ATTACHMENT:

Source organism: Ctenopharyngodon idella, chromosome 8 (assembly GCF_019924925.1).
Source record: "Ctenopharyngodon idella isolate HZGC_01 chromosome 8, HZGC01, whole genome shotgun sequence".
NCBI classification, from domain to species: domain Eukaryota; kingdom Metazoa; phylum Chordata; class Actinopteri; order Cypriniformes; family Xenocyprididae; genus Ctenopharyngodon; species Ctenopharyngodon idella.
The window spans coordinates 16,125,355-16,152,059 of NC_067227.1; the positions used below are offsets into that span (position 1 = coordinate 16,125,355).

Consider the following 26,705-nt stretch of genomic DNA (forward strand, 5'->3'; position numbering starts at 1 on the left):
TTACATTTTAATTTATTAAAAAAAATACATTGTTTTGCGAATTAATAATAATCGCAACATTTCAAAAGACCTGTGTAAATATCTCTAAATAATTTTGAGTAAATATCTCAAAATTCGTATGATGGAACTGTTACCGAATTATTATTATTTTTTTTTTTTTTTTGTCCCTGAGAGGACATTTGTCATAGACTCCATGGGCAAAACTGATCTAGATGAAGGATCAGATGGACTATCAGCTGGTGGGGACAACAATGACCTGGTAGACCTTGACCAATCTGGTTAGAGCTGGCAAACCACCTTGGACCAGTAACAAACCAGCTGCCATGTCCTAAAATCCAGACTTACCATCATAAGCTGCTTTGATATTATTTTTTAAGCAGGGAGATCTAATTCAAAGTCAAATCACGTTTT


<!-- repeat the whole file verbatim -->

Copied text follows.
Source organism: Ctenopharyngodon idella, chromosome 8 (assembly GCF_019924925.1).
Source record: "Ctenopharyngodon idella isolate HZGC_01 chromosome 8, HZGC01, whole genome shotgun sequence".
NCBI classification, from domain to species: domain Eukaryota; kingdom Metazoa; phylum Chordata; class Actinopteri; order Cypriniformes; family Xenocyprididae; genus Ctenopharyngodon; species Ctenopharyngodon idella.
The window spans coordinates 16,125,355-16,152,059 of NC_067227.1; the positions used below are offsets into that span (position 1 = coordinate 16,125,355).

Consider the following 26,705-nt stretch of genomic DNA (forward strand, 5'->3'; position numbering starts at 1 on the left):
TTACATTTTAATTTATTAAAAAAAATACATTGTTTTGCGAATTAATAATAATCGCAACATTTCAAAAGACCTGTGTAAATATCTCTAAATAATTTTGAGTAAATATCTCAAAATTCGTATGATGGAACTGTTACCGAATTATTATTATTTTTTTTTTTTTTTTGTCCCTGAGAGGACATTTGTCATAGACTCCATGGGCAAAACTGATCTAGATGAAGGATCAGATGGACTATCAGCTGGTGGGGACAACAATGACCTGGTAGACCTTGACCAATCTGGTTAGAGCTGGCAAACCACCTTGGACCAGTAACAAACCAGCTGCCATGTCCTAAAATCCAGACTTACCATCATAAGCTGCTTTGATATTATTTTTTAAGCAGGGAGATCTAATTCAAAGTCAAATCACGTTTT